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Thread: Interesting thread on GT about bullet performance in actual shootings

  1. #21
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    Quote Originally Posted by geminidglocker View Post
    Too many variables in crime related shootings. Ballistic data acquiered in such investigations are deemed invalid, due to the fact that the majority of those involved are involved in their first, and last, only shooting incident.
    there's too many variables in all shootings to say that a person can shoot well enough to compensate for them. you can land multiple COM hit and still not stike anything vital. figuring in the fact that training needs to preceed experience, and that even well-trained combat veterans still aren't likely to land perfect COM hits on a majority of targets, due to all the variables and human flaw, this is even more so. more well-as-can-be-placed holes is better than bigger-but-fewer-well-as-can-be-placed holes, when we're talking about the likelihood of striking vitals.

    Quote Originally Posted by geminidglocker View Post
    A skilled and properly trained shooter that has reacted to actual combat, is much more efficient with all said calibers.
    what's your point? and how do you support this statement?

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    Thumbs down

    I support this statement, by saying that when I was in Iraq I always seemed to let the muscle memory thing take over and just shoot at everything that moved, not just enemy combatives, it was in the beginning of the war so there were no negative points. Happy now? Thanks for ruining my day. Go piss in someone elses Kool-Aid!

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    One thing that I'm confused about is why manufacturers don't make 9mm FMJ's with a truncuated semiwadcutter type design as they do in .40S&W (actually Fiochi used to, and probably still does), or for that matter why more high quality JHP's aren't designed around the semiwadcutter type design, so that if there is a failure of expansion, the inherently superior cutting effect of the semiwadcutter design will be retained. I'd think that the armed forces, forced to use a FMJ design, would be all over the truncated semiwadcutter design for their handgun ammo.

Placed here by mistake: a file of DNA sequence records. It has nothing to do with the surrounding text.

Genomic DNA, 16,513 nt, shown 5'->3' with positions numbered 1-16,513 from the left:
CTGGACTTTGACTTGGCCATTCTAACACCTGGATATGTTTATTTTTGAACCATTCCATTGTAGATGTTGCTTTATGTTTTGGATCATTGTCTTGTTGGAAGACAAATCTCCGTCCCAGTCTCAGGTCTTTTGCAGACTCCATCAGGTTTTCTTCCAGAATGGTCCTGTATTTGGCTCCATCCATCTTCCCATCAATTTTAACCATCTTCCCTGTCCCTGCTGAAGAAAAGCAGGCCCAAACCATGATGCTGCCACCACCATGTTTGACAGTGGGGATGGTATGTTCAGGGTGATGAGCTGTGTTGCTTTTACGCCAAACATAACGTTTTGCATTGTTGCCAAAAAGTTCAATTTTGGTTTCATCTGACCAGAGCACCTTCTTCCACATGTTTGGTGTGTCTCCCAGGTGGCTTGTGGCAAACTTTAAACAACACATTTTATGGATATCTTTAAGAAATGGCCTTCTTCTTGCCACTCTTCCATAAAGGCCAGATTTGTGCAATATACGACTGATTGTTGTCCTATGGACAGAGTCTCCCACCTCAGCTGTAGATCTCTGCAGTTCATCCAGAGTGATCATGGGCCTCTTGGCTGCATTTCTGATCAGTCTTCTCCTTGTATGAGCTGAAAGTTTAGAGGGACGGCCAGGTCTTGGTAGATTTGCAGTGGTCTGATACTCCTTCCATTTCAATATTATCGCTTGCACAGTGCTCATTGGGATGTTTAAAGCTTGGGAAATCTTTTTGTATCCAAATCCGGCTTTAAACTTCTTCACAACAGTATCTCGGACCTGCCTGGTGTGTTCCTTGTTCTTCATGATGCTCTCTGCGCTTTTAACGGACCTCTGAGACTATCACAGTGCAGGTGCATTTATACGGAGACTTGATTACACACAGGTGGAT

And I can see why knife wounds can be more deadly than handgun bullets. A knife by its nature produces a highly lacerating/cutting wound, cutting everything in its path, whereas handgun bullets, especially FMJ's and low quality JHP's produce much smaller holes with much less of a "cutting" action, often just pushing tissues aside as they penetrate.
    Formerly known as "Son of Vlad Tepes"

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    Quote Originally Posted by Son of Vlad Tepes View Post
    One thing that I'm confused about is why manufacturers don't make 9mm FMJ's with a truncuated semiwadcutter type design as they do in .40S&W (actually Fiochi used to, and probably still does), or for that matter why more high quality JHP's aren't designed around the semiwadcutter type design, so that if there is a failure of expansion, the inherently superior cutting effect of the semiwadcutter design will be retained. I'd think that the armed forces, forced to use a FMJ design, would be all over the truncated semiwadcutter design for their handgun ammo.

    And I can see why knife wounds can be more deadly than handgun bullets. A knife by its nature produces a highly lacerating/cutting wound, cutting everything in its path, whereas handgun bullets, especially FMJ's and low quality JHP's produce much smaller holes with much less of a "cutting" action, often just pushing tissues aside as they penetrate.